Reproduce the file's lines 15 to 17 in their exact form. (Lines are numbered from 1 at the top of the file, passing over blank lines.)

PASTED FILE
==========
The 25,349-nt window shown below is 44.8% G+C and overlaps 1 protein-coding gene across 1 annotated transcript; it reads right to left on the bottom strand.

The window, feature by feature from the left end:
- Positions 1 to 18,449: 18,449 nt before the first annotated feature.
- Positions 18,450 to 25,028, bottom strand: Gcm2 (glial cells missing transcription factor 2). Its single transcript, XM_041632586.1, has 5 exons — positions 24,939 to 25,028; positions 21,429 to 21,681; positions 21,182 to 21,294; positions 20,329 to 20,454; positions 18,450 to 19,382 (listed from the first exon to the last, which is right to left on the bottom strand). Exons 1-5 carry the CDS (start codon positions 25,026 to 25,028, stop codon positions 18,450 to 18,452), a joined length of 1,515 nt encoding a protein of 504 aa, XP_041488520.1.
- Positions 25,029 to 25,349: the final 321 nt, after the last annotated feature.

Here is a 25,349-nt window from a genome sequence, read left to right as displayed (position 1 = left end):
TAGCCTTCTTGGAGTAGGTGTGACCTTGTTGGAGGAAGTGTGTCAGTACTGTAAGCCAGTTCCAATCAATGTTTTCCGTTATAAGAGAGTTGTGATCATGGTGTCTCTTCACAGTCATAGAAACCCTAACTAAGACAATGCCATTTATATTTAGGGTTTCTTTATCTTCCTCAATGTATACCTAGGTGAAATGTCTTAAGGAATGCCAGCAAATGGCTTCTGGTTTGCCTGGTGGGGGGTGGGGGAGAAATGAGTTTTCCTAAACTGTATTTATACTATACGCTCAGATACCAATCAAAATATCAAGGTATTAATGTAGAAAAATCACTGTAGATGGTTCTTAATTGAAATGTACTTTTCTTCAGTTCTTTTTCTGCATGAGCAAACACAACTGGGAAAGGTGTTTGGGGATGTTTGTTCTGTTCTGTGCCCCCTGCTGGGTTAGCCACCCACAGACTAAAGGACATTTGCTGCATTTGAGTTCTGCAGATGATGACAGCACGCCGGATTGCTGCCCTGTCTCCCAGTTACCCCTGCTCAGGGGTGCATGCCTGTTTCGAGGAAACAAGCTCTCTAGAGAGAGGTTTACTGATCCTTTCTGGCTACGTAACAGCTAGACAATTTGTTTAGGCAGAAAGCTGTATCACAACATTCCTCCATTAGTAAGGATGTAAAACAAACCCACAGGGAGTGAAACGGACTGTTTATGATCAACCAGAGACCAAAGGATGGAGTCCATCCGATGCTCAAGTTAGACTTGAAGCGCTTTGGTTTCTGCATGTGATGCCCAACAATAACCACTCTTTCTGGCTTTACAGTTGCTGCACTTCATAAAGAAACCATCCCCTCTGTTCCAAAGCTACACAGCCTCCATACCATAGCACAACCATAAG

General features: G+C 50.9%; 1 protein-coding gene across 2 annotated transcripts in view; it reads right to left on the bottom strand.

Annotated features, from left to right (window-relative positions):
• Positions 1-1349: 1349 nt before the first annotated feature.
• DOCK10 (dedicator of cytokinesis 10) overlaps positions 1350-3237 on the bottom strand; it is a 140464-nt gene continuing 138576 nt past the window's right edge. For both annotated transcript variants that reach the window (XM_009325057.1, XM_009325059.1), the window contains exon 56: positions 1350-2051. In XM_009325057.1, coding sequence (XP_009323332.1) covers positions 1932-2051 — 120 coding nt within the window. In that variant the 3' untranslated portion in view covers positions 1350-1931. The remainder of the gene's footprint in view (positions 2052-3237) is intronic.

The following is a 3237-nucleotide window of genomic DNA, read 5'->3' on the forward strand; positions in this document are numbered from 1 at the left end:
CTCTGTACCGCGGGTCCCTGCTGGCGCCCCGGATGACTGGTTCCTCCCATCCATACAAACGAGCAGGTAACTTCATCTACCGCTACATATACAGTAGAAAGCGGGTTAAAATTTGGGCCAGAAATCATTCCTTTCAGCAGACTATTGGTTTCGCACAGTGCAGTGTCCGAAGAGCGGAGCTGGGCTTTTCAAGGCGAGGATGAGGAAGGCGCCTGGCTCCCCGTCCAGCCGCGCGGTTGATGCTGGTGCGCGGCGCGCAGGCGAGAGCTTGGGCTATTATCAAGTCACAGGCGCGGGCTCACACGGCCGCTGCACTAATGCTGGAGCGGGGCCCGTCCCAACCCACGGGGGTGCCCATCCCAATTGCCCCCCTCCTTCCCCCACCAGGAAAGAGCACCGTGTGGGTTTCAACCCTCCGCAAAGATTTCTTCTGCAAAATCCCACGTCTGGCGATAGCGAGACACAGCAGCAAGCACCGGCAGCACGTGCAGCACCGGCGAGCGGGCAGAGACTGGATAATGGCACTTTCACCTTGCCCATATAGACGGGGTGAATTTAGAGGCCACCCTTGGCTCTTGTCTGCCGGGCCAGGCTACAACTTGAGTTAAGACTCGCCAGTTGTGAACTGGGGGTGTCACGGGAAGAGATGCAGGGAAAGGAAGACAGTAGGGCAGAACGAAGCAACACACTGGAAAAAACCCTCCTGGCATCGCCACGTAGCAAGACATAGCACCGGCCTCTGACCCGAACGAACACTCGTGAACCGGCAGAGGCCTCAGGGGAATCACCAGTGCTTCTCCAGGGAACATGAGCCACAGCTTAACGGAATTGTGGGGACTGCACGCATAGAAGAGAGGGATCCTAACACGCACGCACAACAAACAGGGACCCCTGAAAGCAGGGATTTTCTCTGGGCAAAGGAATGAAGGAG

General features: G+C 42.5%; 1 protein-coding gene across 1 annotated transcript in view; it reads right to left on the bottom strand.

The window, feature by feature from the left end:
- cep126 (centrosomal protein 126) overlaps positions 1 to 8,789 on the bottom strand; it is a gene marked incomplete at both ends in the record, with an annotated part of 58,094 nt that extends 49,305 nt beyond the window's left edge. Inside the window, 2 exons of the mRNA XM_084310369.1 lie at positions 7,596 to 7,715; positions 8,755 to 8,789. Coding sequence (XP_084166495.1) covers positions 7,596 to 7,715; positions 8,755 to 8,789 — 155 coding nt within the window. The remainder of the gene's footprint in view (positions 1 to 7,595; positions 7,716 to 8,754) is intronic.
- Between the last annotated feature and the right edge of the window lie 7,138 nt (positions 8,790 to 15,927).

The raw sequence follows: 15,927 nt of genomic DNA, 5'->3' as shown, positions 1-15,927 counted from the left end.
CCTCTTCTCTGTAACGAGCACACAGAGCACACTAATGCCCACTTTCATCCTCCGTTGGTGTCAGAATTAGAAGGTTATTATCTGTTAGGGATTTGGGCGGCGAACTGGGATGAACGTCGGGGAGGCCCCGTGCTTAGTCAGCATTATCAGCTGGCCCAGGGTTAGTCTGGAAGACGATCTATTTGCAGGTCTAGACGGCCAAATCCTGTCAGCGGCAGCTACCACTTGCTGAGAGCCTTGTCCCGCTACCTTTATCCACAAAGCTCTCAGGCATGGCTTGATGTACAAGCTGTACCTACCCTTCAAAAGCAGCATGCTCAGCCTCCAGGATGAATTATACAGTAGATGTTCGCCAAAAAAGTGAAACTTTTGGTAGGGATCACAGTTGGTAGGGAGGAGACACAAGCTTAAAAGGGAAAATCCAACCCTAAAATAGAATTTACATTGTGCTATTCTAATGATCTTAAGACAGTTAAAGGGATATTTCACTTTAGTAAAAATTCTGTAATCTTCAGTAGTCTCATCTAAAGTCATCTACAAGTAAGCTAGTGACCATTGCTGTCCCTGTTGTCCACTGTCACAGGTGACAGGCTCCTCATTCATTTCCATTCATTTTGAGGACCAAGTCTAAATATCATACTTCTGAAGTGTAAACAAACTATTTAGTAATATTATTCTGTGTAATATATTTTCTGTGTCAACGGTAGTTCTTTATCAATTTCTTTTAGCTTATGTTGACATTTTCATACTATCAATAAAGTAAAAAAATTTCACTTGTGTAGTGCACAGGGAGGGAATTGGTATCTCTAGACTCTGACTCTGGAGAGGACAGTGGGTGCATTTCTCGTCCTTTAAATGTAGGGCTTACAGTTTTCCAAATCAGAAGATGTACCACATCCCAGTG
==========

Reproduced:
The window, feature by feature from the left end:
- cep126 (centrosomal protein 126) overlaps positions 1 to 8,789 on the bottom strand; it is a gene marked incomplete at both ends in the record, with an annotated part of 58,094 nt that extends 49,305 nt beyond the window's left edge. Inside the window, 2 exons of the mRNA XM_084310369.1 lie at positions 7,596 to 7,715; positions 8,755 to 8,789. Coding sequence (XP_084166495.1) covers positions 7,596 to 7,715; positions 8,755 to 8,789 — 155 coding nt within the window. The remainder of the gene's footprint in view (positions 1 to 7,595; positions 7,716 to 8,754) is intronic.
- Between the last annotated feature and the right edge of the window lie 7,138 nt (positions 8,790 to 15,927).